Craft and luxury. They have been dear to Joseph Altuzarra since his very first collection five years ago this month. But signing on with Kering late last year has given him the means to explore them in even deeper ways. That's what Altuzarra set out to do for Fall—and at a venue, Spring Studios, where big guys like Calvin Klein, Michael Kors, and DVF are showing this season. Altuzarra is a big guy now, too, but he made that point in decidedly unflashy ways. There was an appealing simplicity to his clothes—less fashion, and more style.

Take the double-face navy cashmere wrap coat with generous cobalt blue shawl collar that opened the show. It was a model of timeless refinement, as it was in the bolder combination of pine green and fuchsia that came later. Altuzarra cut skirtsuits in the same lofty, unembellished double-face cashmere and finished them with such a fine attention to detail that they could've easily been worn inside out. That was an idea that particularly resonated with him. An understated gray sheath was constructed with horizontal slits at the waist that exposed bright orange and coral linings, "almost," Altuzarra explained, "as if the back of the dress was being exposed."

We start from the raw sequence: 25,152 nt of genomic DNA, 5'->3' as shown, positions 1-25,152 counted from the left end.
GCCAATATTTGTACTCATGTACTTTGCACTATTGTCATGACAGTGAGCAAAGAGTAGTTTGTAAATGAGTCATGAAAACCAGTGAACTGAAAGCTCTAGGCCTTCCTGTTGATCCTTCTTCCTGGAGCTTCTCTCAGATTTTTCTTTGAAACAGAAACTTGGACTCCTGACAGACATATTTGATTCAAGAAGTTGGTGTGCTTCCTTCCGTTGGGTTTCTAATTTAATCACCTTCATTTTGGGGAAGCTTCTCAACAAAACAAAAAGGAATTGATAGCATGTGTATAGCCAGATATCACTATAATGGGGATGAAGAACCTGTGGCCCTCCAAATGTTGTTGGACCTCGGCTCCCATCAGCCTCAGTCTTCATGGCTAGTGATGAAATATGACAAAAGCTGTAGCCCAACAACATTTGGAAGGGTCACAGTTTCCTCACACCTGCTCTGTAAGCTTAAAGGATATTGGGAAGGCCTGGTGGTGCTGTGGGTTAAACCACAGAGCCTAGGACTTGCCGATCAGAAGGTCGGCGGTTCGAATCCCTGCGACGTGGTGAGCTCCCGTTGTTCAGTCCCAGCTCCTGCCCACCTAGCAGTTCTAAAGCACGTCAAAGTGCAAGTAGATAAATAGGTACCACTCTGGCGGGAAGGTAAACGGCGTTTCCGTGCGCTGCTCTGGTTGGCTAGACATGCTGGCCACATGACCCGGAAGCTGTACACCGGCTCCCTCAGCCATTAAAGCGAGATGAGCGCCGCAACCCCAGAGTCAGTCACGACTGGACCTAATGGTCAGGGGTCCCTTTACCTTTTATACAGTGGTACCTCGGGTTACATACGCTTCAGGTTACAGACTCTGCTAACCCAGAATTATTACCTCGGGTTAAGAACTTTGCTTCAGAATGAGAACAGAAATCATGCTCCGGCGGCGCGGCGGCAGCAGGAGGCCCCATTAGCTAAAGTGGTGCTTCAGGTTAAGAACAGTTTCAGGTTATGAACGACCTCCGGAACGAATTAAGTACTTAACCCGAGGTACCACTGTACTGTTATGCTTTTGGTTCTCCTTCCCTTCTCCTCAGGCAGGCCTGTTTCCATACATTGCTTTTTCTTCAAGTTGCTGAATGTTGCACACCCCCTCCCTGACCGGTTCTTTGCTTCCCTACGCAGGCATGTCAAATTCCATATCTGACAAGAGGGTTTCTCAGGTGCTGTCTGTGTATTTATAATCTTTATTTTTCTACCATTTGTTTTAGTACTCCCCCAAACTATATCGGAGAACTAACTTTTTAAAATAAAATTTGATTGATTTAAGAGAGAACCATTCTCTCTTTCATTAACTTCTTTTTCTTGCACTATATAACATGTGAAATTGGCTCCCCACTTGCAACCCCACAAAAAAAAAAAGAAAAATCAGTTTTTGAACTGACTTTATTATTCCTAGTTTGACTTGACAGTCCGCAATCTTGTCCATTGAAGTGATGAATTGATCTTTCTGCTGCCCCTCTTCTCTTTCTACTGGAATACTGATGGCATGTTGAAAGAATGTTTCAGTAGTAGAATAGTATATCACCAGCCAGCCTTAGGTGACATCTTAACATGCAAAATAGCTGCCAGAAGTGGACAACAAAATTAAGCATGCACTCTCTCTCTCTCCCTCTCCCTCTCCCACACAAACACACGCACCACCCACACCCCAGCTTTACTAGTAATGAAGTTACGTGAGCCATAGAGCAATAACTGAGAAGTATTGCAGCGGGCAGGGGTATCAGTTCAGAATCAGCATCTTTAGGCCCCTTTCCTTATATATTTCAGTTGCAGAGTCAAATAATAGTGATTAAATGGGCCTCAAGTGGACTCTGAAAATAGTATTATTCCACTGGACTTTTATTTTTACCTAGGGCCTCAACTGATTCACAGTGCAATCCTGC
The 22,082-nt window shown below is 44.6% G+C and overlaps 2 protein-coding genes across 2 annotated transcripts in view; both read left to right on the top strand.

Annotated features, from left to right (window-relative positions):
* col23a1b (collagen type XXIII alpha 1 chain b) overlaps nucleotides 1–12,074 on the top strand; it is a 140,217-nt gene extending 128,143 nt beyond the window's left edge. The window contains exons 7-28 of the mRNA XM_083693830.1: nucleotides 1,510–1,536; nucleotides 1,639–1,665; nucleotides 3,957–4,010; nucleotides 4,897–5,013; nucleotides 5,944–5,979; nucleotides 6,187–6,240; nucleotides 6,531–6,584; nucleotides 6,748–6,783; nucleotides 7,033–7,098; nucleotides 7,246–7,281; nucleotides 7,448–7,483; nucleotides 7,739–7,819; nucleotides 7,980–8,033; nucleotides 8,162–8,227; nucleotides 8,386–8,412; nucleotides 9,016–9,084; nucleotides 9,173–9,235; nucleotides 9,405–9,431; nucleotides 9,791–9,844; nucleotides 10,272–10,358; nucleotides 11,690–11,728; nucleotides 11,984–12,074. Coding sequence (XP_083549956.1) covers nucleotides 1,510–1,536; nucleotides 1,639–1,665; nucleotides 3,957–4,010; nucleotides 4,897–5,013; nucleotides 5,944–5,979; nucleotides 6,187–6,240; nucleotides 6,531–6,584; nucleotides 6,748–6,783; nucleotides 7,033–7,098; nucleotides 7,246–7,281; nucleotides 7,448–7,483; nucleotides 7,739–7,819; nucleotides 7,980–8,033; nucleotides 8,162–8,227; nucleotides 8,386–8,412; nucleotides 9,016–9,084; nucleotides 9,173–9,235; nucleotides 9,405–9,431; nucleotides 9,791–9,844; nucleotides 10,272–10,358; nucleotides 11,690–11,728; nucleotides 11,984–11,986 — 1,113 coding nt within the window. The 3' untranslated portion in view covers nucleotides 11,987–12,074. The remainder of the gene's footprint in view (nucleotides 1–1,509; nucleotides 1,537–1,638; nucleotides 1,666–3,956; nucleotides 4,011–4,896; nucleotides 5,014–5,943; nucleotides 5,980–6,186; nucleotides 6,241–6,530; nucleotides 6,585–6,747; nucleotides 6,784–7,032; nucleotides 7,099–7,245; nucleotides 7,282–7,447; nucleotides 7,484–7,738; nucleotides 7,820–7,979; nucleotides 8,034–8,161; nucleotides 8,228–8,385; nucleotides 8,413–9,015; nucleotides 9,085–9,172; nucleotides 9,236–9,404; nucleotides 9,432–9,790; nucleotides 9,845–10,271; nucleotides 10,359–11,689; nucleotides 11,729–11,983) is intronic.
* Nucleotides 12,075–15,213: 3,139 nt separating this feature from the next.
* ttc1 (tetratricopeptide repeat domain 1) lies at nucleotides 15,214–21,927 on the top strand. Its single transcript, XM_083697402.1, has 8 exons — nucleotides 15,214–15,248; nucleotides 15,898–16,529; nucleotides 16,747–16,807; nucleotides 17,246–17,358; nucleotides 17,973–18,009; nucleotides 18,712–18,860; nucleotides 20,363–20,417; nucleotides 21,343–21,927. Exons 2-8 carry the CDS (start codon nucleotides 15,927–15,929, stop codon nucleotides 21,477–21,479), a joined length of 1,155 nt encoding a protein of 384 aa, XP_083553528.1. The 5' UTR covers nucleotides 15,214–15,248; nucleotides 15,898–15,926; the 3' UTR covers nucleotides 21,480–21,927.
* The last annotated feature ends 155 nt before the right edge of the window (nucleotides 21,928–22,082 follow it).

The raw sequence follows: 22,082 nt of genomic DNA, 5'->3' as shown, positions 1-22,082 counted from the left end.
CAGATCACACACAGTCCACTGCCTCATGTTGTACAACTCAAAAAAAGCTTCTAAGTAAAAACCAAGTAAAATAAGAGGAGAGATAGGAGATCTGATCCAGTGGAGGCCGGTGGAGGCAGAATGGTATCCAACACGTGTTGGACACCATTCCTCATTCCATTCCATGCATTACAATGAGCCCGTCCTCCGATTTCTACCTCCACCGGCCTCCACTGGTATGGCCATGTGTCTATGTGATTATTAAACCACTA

Counterbalancing the precision patternmaking that went into a number like that was a group of woven tapestry pieces. Hand-loomed by artisans here in New York, the tops and dresses were inspired by the 1970s textiles of Sheila Hicks, an artist Altuzarra discovered during Art Basel Miami Beach, a trip that also goes a ways toward explaining his unbridled use of color this season. They were beautiful—lavish and raw at once. Something similar was at work in the shearling jackets and coats that were modeled after Patagonia-style fleeces with patch pockets and linings in painted leather. A quick glance and they looked almost humble, but lay your hands on them and it was a different story. In the end, that was the big takeaway: There is grace and beauty to be found in comfort.